Mukti

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  1. Who’s the best? « Mukti said, on March 11, 2012 at 3:38 pm

    [...] from over.  And my data run to no later than 2011 financial year (that is, 30 June 2011).  Given the serious risks, there is a good chance that by the end of the government’s term, the points will look quite [...]

  2. Diganta said, on May 3, 2012 at 12:25 am

    This is a ‘WOW’ post. Thanks for getting the data and doing the hard analysis on it. Somehow I feel a lot of emerging economies are in this red-hot state and India is one of the prime example of it. For India, the current account deficit and inflation are the top two reasons. But due to its size, I still believe India will get a soft landing.

    • jrahman said, on May 5, 2012 at 3:38 pm

      You’re probably right re: India. At least I hope you’re right. The thing is, a country like India or China, where entire generations are now used to rapid growth, hardlanding doesn’t mean full blown recession. Even if growth dips to, say, around 4%, there will probably be major sociopolitical repercussions. India is in a vulnerable position also because of its macro policy constraints (see the latest post) — if India’s growth slows to 4%, it will not be able to stimulate the economy without risking a debt crisis, and if growth slows to below 4%, there will be a debt crisis. Again, it probably won’t happen, but the risk is very much there.

      • Diganta said, on May 7, 2012 at 11:36 pm

        History says debt crisis are good for India, because that’s when Govt took most bold decisions. :)

  3. Wiggly party? « Mukti said, on May 5, 2012 at 6:44 am

    [...] by the Economist to see whether the Bangladeshi economy was overheating.  The verdict was that ‘it was getting hot’.  An overheated economy is not only more vulnerable to an external shock, it also usually leaves [...]

  4. Compared to what? « Mukti said, on June 27, 2012 at 5:17 pm

    [...] development, the current government is actually performing remarkably well.  Sure there have been risks.  And the Bangladeshi economy has definitely dodged some bullets.  But the fact is, as of June [...]

  5. [...] Well, 2011 was a time of multiple monetary and financial shock to the economy.  The DSE bubble burst (that something peculiar was going on became obvious much earlier, and actions then would have spared us from the volatility of 2011).  The Bangladesh Bank printed money to pay for the government’s quick rental power plants.  The imported fuels needed for these plants pushed us towards a balance of payments crisis, and in the year to January 2012, taka depreciated by 17% against the dollar.  With double digit inflation (not just food prices, but all consumer prices), by late 2011/early 2012, the economy appeared to be overheating. [...]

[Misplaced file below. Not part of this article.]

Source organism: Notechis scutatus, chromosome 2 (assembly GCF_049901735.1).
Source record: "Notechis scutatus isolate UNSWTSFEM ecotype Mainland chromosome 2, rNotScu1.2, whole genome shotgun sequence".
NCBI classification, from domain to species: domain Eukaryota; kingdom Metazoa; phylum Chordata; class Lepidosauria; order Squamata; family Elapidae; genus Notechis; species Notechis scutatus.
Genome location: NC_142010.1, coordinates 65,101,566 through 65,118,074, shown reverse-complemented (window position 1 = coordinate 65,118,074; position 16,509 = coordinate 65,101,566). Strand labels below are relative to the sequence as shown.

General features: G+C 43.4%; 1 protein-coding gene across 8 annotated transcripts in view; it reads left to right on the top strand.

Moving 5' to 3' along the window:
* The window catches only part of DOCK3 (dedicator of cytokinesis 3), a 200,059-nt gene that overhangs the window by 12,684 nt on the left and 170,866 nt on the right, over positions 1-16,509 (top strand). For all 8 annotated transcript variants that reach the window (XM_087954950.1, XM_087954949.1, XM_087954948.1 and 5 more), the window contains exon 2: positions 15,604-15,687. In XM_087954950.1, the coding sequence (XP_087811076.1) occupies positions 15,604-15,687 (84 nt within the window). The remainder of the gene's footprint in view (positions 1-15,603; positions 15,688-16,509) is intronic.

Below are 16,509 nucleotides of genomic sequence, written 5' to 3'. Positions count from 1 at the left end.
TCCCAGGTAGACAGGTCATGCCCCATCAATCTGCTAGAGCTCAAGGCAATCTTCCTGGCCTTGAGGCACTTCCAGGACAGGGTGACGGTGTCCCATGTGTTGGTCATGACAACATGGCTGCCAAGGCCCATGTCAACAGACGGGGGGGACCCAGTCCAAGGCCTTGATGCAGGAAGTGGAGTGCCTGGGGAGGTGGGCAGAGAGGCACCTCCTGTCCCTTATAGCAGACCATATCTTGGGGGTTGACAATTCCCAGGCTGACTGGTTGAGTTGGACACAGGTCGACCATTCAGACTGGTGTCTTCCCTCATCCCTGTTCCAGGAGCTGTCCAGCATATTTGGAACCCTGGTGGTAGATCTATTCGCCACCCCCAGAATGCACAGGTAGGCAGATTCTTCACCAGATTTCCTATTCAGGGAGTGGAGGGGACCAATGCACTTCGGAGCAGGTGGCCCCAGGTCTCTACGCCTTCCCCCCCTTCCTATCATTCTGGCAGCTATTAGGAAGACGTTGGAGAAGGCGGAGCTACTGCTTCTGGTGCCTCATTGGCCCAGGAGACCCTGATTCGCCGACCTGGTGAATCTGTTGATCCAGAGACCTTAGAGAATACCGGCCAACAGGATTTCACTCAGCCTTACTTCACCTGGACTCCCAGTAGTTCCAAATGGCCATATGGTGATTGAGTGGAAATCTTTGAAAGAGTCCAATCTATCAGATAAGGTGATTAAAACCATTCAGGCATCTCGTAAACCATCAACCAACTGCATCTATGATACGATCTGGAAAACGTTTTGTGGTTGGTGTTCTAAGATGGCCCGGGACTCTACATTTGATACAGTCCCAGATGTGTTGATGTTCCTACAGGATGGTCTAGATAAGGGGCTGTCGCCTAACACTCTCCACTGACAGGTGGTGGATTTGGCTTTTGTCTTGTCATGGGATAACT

6. […] The government’s electricity record is something I’ll leave for another time.  For now, let’s accept that electricity is important, and put aside the question of whether subsidies are appropriate.  The relevant issue for us is, how the fiscal blowout caused by the mistaken fuel price assumption and the subsidies were paid for.  In late 2011, when the full fiscal cost of the rental power plants was becoming apparent, the government resorted to borrowing, including from the Bangladesh Bank (Chart 3) — that is, printing money.  This directly pushed inflation up, and put Bangladesh at risk of a crisis. […]

  7. […] The government’s electricity record is something I’ll leave for another time.  For now, let’s accept that electricity is important, and put aside the question of whether subsidies are appropriate.  The relevant issue for us is, how the fiscal blowout caused by the mistaken fuel price assumption and the subsidies were paid for.  In late 2011, when the full fiscal cost of the rental power plants was becoming apparent, the government resorted to borrowing, including from the Bangladesh Bank (Chart 3) — that is, printing money.  This directly pushed inflation up, and put Bangladesh at risk of a crisis. […]


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